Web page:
Tax records: a virtual goldmine of genealogical information

In my previous article, I highlighted some suggestions for navigating information about ancestors in the pre -1850 census period.  One of the most fruitful sources of information for more distant ancestral research is tax records.  Tax records, in many cases, pre-date census records and serve as replacements for missing census information.  In addition to helping you determine the birth, marriage and death years of your early ancestors, tax records can provide insight into your family’s occupation, property holdings and property values.  Moreover, unlike the census which occurred every ten years, taxes were assessed and recorded on an annual basis.  Tax records were reliably collected and are a relatively thorough and complete source of information.

Types of tax records.  There are several categories of tax records that provide different data and have various applications.  A poll or head tax was levied on each taxable individual.  Because this tax was applied to every person, it is especially useful in locating ancestors who did not own real or personal property.  A property tax was levied on all personal and real property.  Personal property included any property that is not land, usually cattle or vehicles.  A tax record on real property essentially served as a substitute for a land record.  Another type of tax was a direct tax, which was collected by the government from individuals to fund government expenditures, namely wars. These direct tax lists are very accessible and have been indexed for the years 1798, 1814-1816 and 1862-1866 for any particular county. In addition, states had their own laws for levying taxes and requirements for who was subject to those taxes.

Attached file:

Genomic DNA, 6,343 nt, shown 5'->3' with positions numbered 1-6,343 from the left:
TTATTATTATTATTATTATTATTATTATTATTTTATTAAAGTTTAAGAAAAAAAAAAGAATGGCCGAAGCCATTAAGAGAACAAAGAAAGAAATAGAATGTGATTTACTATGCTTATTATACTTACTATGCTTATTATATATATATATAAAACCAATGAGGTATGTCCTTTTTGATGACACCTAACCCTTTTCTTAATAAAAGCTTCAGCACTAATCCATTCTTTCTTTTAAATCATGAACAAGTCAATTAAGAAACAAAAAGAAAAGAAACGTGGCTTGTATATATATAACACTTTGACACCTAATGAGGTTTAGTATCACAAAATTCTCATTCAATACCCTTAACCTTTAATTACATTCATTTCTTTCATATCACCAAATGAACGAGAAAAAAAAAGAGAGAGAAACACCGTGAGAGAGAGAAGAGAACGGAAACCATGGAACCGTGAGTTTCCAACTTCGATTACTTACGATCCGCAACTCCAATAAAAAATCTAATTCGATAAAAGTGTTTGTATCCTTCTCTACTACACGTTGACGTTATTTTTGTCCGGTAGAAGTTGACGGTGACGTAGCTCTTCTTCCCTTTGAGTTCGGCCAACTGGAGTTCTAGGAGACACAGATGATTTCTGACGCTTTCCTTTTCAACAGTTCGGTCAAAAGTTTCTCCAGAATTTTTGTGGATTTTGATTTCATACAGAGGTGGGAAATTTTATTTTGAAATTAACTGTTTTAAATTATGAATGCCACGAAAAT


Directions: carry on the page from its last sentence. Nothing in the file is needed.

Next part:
What do tax records reveal about our ancestors? Tax records are extremely useful in determining parentage, familial relationships and ages.  For example, suppose there is a male who has been tracked for years through tax records and then suddenly another male with the same surname appears on the tax list.  This likely indicates that he is the son of the head of household who has now reached taxable age.  Additionally, on an assessment for real property, this name would indicate that the son has reached the age of 21, which was the legal age for owning land.  Knowing the son’s age will allow you to trace back in time to determine his birth date.  In addition, tax records were organized by location so they will provide information about the location of ancestors and their migration patterns.  Identifying the location will assist you in discovering not only where your direct ancestor was living but where other surrounding family members were living.  Additionally, these tax records often furnished extensive details about the personal possessions of an individual.  This information may provide clues as to your ancestor’s occupation and socioeconomic status.  Lastly, although an individual will generally be omitted from tax records upon death, his death will be confirmed by taxes levied on his estate while awaiting probate.

Where to find tax records.  The Family History Library in Salt Lake City, Utah maintains microfilm versions of many tax records that can be viewed from national local centers.  In addition, tax records can be found at local county courthouses, historical societies, and state and National Archives.

Louisa Kalish

Louisa Kalish is a lawyer and a freelance writer for online legal and general interest publications. She became interested in genealogy during a brief stint in pro bono family law. While not engaged in her writing and legal pursuits, she is an active volunteer in several charitable organizations and heads the parenting organization at her children's school. She resides in New Jersey with her husband and three children.

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